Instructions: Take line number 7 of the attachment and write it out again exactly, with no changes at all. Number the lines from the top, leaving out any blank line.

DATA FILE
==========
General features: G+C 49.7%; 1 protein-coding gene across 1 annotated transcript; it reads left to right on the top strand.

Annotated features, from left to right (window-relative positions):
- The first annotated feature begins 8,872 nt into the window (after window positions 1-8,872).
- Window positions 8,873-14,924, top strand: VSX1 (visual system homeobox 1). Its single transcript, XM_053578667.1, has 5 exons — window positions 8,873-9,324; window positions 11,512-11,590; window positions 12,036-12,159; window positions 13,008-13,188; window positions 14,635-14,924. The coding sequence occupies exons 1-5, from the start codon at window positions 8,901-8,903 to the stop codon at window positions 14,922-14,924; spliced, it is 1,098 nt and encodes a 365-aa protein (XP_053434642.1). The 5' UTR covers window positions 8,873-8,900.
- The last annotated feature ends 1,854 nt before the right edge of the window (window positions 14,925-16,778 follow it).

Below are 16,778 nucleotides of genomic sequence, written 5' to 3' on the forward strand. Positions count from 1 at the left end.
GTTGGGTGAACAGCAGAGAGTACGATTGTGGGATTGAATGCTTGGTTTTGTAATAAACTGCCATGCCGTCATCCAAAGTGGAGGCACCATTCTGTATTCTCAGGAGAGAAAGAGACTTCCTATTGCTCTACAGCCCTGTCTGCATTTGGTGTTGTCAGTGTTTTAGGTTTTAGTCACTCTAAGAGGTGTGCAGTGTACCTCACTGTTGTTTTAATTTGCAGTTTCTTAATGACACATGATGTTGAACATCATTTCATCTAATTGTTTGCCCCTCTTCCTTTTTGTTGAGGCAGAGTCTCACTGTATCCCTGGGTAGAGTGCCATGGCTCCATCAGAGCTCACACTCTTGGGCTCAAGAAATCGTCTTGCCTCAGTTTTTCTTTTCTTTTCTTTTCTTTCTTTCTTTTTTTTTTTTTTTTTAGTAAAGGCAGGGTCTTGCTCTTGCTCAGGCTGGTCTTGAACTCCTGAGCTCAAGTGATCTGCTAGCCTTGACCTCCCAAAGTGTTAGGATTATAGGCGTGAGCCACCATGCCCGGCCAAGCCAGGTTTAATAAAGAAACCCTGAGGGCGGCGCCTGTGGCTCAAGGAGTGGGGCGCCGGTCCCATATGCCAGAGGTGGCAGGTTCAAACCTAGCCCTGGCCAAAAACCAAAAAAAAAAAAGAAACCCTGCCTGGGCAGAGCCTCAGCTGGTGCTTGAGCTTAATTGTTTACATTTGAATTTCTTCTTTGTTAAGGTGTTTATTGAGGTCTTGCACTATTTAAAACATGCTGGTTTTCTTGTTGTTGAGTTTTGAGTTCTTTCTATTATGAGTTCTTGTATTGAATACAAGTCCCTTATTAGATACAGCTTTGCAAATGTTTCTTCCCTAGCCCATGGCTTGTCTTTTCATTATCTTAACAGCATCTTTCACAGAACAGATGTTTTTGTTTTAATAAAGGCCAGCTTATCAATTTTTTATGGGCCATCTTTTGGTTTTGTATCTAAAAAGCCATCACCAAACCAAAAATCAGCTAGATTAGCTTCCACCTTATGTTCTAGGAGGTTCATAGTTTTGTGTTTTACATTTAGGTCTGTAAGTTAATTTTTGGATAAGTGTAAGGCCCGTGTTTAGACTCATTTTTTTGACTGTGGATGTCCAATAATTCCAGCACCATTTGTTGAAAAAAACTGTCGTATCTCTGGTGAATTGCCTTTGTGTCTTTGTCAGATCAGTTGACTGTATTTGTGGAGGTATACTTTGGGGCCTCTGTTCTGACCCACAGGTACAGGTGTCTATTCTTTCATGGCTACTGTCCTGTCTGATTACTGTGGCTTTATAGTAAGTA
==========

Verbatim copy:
GTTGGGTGAACAGCAGAGAGTACGATTGTGGGATTGAATGCTTGGTTTTGTAATAAACTGCCATGCCGTCATCCAAAGTGGAGGCACCATTCTGTATTCTCAGGAGAGAAAGAGACTTCCTATTGCTCTACAGCCCTGTCTGCATTTGGTGTTGTCAGTGTTTTAGGTTTTAGTCACTCTAAGAGGTGTGCAGTGTACCTCACTGTTGTTTTAATTTGCAGTTTCTTAATGACACATGATGTTGAACATCATTTCATCTAATTGTTTGCCCCTCTTCCTTTTTGTTGAGGCAGAGTCTCACTGTATCCCTGGGTAGAGTGCCATGGCTCCATCAGAGCTCACACTCTTGGGCTCAAGAAATCGTCTTGCCTCAGTTTTTCTTTTCTTTTCTTTTCTTTCTTTCTTTTTTTTTTTTTTTTTAGTAAAGGCAGGGTCTTGCTCTTGCTCAGGCTGGTCTTGAACTCCTGAGCTCAAGTGATCTGCTAGCCTTGACCTCCCAAAGTGTTAGGATTATAGGCGTGAGCCACCATGCCCGGCCAAGCCAGGTTTAATAAAGAAACCCTGAGGGCGGCGCCTGTGGCTCAAGGAGTGGGGCGCCGGTCCCATATGCCAGAGGTGGCAGGTTCAAACCTAGCCCTGGCCAAAAACCAAAAAAAAAAAAGAAACCCTGCCTGGGCAGAGCCTCAGCTGGTGCTTGAGCTTAATTGTTTACATTTGAATTTCTTCTTTGTTAAGGTGTTTATTGAGGTCTTGCACTATTTAAAACATGCTGGTTTTCTTGTTGTTGAGTTTTGAGTTCTTTCTATTATGAGTTCTTGTATTGAATACAAGTCCCTTATTAGATACAGCTTTGCAAATGTTTCTTCCCTAGCCCATGGCTTGTCTTTTCATTATCTTAACAGCATCTTTCACAGAACAGATGTTTTTGTTTTAATAAAGGCCAGCTTATCAATTTTTTATGGGCCATCTTTTGGTTTTGTATCTAAAAAGCCATCACCAAACCAAAAATCAGCTAGATTAGCTTCCACCTTATGTTCTAGGAGGTTCATAGTTTTGTGTTTTACATTTAGGTCTGTAAGTTAATTTTTGGATAAGTGTAAGGCCCGTGTTTAGACTCATTTTTTTGACTGTGGATGTCCAATAATTCCAGCACCATTTGTTGAAAAAAACTGTCGTATCTCTGGTGAATTGCCTTTGTGTCTTTGTCAGATCAGTTGACTGTATTTGTGGAGGTATACTTTGGGGCCTCTGTTCTGACCCACAGGTACAGGTGTCTATTCTTTCATGGCTACTGTCCTGTCTGATTACTGTGGCTTTATAGTAAGTA